The World Health Organization has said the global outbreak of the respiratory illness Sars has been contained as Taiwan was dropped from a list of virus hotspots.
Sars has killed more than 800 people
Severe Acute Respiratory Syndrome (Sars) illness infected thousands of people around the world since the first cases appeared in China in November.
Taiwan was the last territory on the WHO warning list to go the mandatory 20 days without reporting a new case of the sickness.
WHO Director-General Gro Harlem Brundtland said: "We do not mark the end of Sars today, but we observe a milestone. The global Sars outbreak has been contained.
"Based on country surveillance reports, the human chains of Sars virus transmission appear to have been broken everywhere in the world."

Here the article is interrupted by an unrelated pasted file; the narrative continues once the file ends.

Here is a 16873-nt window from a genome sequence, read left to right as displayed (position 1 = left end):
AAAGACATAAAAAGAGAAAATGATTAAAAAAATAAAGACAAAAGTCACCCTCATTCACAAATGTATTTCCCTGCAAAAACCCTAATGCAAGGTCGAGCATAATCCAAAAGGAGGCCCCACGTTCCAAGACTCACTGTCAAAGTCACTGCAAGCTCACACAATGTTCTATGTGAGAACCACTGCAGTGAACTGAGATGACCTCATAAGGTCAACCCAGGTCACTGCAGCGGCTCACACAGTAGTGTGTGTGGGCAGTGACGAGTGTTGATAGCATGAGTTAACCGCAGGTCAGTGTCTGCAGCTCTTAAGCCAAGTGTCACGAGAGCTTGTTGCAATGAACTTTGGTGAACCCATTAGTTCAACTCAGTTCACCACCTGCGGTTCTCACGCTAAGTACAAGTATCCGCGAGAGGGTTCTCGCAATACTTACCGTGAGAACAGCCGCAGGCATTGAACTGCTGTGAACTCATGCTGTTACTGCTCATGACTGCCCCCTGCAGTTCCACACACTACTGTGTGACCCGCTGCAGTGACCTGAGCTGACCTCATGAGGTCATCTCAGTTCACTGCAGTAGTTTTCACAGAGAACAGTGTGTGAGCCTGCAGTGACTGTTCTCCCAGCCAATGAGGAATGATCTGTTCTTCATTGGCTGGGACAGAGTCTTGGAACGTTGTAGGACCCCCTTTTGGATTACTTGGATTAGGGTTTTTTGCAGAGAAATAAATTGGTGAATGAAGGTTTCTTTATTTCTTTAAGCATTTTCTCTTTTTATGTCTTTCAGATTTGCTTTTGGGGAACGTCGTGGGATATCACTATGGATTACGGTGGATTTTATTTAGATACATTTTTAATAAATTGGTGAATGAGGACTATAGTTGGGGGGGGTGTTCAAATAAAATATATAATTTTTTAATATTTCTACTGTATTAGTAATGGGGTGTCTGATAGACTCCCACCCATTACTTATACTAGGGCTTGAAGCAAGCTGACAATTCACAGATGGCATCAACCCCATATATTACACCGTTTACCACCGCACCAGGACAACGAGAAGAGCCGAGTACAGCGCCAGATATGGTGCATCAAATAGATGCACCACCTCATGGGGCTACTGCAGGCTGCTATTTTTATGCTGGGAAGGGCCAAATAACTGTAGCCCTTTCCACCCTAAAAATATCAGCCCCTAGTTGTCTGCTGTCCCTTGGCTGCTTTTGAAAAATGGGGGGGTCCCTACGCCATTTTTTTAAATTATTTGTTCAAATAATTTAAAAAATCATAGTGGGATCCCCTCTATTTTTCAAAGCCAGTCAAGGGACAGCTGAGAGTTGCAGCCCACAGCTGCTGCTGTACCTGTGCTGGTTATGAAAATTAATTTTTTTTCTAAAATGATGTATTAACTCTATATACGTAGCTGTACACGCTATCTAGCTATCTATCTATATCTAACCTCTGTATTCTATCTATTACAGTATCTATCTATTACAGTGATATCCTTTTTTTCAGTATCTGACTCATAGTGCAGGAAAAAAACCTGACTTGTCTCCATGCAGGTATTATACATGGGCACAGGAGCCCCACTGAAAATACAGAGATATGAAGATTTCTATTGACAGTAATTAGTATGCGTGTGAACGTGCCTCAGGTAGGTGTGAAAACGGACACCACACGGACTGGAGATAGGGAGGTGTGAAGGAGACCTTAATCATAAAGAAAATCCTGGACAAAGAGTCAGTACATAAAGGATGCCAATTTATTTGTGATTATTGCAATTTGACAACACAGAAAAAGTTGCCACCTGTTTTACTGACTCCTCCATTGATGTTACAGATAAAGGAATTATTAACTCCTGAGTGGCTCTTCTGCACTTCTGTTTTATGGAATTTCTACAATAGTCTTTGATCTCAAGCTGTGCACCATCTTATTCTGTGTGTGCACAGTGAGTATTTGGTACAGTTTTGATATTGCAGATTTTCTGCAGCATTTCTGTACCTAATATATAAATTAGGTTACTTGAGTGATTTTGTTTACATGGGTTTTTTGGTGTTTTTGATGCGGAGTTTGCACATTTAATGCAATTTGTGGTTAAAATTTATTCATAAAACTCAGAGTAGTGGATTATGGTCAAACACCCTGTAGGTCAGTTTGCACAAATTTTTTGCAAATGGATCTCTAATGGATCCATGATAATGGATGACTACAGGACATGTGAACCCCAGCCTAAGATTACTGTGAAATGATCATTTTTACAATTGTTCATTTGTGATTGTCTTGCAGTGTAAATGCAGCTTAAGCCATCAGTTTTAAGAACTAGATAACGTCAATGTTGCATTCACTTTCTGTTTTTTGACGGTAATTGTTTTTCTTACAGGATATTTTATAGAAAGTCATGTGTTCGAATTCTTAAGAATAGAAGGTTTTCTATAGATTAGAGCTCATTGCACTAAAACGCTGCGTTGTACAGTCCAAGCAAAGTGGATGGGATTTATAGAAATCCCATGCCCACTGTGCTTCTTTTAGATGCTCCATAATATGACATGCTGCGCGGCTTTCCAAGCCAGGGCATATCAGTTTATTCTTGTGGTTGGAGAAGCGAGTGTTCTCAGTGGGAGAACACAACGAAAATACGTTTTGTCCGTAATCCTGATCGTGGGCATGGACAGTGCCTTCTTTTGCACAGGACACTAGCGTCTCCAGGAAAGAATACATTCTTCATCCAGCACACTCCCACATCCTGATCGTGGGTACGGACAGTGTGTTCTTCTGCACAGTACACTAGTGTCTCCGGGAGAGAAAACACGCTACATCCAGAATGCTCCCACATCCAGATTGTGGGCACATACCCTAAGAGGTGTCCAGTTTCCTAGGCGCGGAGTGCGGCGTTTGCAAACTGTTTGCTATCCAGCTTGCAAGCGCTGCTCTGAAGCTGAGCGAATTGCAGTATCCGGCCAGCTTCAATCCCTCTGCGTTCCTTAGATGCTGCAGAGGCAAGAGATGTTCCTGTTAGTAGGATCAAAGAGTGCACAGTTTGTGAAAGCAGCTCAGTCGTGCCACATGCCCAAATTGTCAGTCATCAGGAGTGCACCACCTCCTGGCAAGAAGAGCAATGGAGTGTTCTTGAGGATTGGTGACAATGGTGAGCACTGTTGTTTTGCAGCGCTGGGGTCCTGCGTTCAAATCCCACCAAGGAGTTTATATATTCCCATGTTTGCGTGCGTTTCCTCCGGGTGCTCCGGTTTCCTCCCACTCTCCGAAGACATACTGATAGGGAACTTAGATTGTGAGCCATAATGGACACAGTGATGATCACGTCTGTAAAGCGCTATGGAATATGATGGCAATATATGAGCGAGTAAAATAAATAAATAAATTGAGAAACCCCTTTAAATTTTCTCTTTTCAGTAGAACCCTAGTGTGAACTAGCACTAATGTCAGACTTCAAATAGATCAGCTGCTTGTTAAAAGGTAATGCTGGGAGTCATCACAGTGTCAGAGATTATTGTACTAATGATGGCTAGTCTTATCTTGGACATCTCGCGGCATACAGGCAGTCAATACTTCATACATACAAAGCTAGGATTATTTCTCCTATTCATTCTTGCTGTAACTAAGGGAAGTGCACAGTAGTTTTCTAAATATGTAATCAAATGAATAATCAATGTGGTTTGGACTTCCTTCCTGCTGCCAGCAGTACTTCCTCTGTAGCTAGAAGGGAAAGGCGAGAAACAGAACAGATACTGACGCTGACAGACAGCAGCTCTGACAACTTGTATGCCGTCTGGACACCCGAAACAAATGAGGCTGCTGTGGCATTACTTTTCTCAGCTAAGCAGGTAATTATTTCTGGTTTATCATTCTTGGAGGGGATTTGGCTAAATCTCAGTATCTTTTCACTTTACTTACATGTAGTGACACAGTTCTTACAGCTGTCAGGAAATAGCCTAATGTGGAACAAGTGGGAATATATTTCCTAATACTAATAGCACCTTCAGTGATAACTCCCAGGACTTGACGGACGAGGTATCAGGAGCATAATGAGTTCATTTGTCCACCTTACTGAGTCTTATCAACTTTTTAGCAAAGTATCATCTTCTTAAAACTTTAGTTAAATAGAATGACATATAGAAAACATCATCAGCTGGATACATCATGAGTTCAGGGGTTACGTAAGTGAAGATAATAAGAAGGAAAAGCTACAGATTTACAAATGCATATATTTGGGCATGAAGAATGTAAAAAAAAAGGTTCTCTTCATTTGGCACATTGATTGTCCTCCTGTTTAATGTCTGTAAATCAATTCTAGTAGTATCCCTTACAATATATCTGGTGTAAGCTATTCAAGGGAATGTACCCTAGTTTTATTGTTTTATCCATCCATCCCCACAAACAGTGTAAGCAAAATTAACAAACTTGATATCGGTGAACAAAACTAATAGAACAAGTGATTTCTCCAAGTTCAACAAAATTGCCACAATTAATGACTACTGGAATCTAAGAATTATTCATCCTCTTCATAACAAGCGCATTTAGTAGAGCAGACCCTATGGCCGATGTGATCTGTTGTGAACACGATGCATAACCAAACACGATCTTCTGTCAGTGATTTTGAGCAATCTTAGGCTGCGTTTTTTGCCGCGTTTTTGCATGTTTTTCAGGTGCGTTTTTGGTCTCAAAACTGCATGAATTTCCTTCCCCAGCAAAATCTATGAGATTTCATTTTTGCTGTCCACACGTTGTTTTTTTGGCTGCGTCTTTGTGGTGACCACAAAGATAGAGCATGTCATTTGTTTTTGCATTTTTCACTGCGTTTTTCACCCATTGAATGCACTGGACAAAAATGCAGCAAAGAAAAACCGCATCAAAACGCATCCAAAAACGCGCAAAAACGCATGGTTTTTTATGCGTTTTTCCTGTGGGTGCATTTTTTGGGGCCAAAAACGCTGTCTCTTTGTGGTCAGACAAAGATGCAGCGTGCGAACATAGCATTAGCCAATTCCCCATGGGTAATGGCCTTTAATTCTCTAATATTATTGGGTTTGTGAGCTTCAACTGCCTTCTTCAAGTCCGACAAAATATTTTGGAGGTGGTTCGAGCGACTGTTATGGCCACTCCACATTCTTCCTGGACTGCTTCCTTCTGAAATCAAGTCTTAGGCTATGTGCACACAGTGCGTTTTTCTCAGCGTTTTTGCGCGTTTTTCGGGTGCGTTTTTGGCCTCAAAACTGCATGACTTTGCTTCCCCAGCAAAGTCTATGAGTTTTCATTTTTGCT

The highly contagious illness spread from Asia as far as South Africa and Canada, killing 812 people worldwide and infecting at least 8,400.
As new cases were reported, countries were added to the WHO hotspot list and only removed after the 20 day safe period.
Taiwan eventually became the world's third major Sars hotspot with 84 deaths and around 682 infections.
A false sense of security could become our worst enemy
Dr David Heymann, WHO
China topped the list with 348 deaths and more than 5,300 cases, while Hong Kong registered 298 deaths out of 1,755 infections.
China and Hong Kong were dropped from the Sars-infected list last week.
The Canadian city of Toronto, which had the
biggest outbreak outside of Asia with 39 deaths and almost 250 cases, was dropped from the list on Wednesday.
Despite clearing the hotspot list, the WHO says the world is not yet Sars-free and some cases may have slipped through the net.
The WHO's executive director of communicable diseases, Dr David Heymann, warned against becoming too complacent.
"A false sense of security could become our worst enemy," he said.
The BBC's Emma Jane Kirby says experts believe the virus may be a seasonal disease and could return later in the year.
She said it was also feared that the original source of the Sars outbreak may still be in the environment and could cross from animals to humans.